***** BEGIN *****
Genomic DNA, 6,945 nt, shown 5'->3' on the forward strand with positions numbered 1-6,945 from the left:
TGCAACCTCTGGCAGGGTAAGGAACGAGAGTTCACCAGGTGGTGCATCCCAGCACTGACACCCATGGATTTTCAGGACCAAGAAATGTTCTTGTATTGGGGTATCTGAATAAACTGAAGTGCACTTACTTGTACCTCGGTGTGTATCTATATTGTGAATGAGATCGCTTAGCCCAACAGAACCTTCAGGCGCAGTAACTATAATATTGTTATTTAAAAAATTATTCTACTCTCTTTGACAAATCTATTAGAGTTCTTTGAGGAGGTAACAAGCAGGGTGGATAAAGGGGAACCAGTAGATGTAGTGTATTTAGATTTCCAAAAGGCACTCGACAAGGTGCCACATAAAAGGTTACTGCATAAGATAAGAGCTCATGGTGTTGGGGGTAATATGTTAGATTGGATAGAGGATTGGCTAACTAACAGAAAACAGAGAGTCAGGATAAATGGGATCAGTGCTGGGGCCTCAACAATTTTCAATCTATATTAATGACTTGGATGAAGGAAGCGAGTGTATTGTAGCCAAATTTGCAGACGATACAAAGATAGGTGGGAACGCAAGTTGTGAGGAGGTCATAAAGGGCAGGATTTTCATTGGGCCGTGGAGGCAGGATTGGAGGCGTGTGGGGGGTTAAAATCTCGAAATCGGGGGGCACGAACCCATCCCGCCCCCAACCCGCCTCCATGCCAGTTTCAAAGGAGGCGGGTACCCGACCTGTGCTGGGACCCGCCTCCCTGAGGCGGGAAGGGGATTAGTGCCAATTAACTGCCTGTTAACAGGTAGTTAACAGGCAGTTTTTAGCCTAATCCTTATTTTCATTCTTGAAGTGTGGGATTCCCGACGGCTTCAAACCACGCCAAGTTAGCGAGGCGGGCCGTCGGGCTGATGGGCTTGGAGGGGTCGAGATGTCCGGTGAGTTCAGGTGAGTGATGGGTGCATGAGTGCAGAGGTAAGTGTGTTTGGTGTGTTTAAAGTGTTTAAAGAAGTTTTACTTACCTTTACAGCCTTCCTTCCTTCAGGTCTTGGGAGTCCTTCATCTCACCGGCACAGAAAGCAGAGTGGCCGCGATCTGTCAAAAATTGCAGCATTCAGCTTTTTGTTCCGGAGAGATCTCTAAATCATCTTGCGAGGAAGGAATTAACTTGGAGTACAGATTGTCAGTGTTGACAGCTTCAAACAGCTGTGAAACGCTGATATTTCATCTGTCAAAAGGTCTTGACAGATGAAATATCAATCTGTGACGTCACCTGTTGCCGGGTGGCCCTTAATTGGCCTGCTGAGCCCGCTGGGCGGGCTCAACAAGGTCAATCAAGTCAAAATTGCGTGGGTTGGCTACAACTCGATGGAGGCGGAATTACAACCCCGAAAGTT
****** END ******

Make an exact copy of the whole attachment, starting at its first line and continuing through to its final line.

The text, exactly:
Genomic DNA, 6,945 nt, shown 5'->3' on the forward strand with positions numbered 1-6,945 from the left:
TGCAACCTCTGGCAGGGTAAGGAACGAGAGTTCACCAGGTGGTGCATCCCAGCACTGACACCCATGGATTTTCAGGACCAAGAAATGTTCTTGTATTGGGGTATCTGAATAAACTGAAGTGCACTTACTTGTACCTCGGTGTGTATCTATATTGTGAATGAGATCGCTTAGCCCAACAGAACCTTCAGGCGCAGTAACTATAATATTGTTATTTAAAAAATTATTCTACTCTCTTTGACAAATCTATTAGAGTTCTTTGAGGAGGTAACAAGCAGGGTGGATAAAGGGGAACCAGTAGATGTAGTGTATTTAGATTTCCAAAAGGCACTCGACAAGGTGCCACATAAAAGGTTACTGCATAAGATAAGAGCTCATGGTGTTGGGGGTAATATGTTAGATTGGATAGAGGATTGGCTAACTAACAGAAAACAGAGAGTCAGGATAAATGGGATCAGTGCTGGGGCCTCAACAATTTTCAATCTATATTAATGACTTGGATGAAGGAAGCGAGTGTATTGTAGCCAAATTTGCAGACGATACAAAGATAGGTGGGAACGCAAGTTGTGAGGAGGTCATAAAGGGCAGGATTTTCATTGGGCCGTGGAGGCAGGATTGGAGGCGTGTGGGGGGTTAAAATCTCGAAATCGGGGGGCACGAACCCATCCCGCCCCCAACCCGCCTCCATGCCAGTTTCAAAGGAGGCGGGTACCCGACCTGTGCTGGGACCCGCCTCCCTGAGGCGGGAAGGGGATTAGTGCCAATTAACTGCCTGTTAACAGGTAGTTAACAGGCAGTTTTTAGCCTAATCCTTATTTTCATTCTTGAAGTGTGGGATTCCCGACGGCTTCAAACCACGCCAAGTTAGCGAGGCGGGCCGTCGGGCTGATGGGCTTGGAGGGGTCGAGATGTCCGGTGAGTTCAGGTGAGTGATGGGTGCATGAGTGCAGAGGTAAGTGTGTTTGGTGTGTTTAAAGTGTTTAAAGAAGTTTTACTTACCTTTACAGCCTTCCTTCCTTCAGGTCTTGGGAGTCCTTCATCTCACCGGCACAGAAAGCAGAGTGGCCGCGATCTGTCAAAAATTGCAGCATTCAGCTTTTTGTTCCGGAGAGATCTCTAAATCATCTTGCGAGGAAGGAATTAACTTGGAGTACAGATTGTCAGTGTTGACAGCTTCAAACAGCTGTGAAACGCTGATATTTCATCTGTCAAAAGGTCTTGACAGATGAAATATCAATCTGTGACGTCACCTGTTGCCGGGTGGCCCTTAATTGGCCTGCTGAGCCCGCTGGGCGGGCTCAACAAGGTCAATCAAGTCAAAATTGCGTGGGTTGGCTACAACTCGATGGAGGCGGAATTACAACCCCGAAAGTT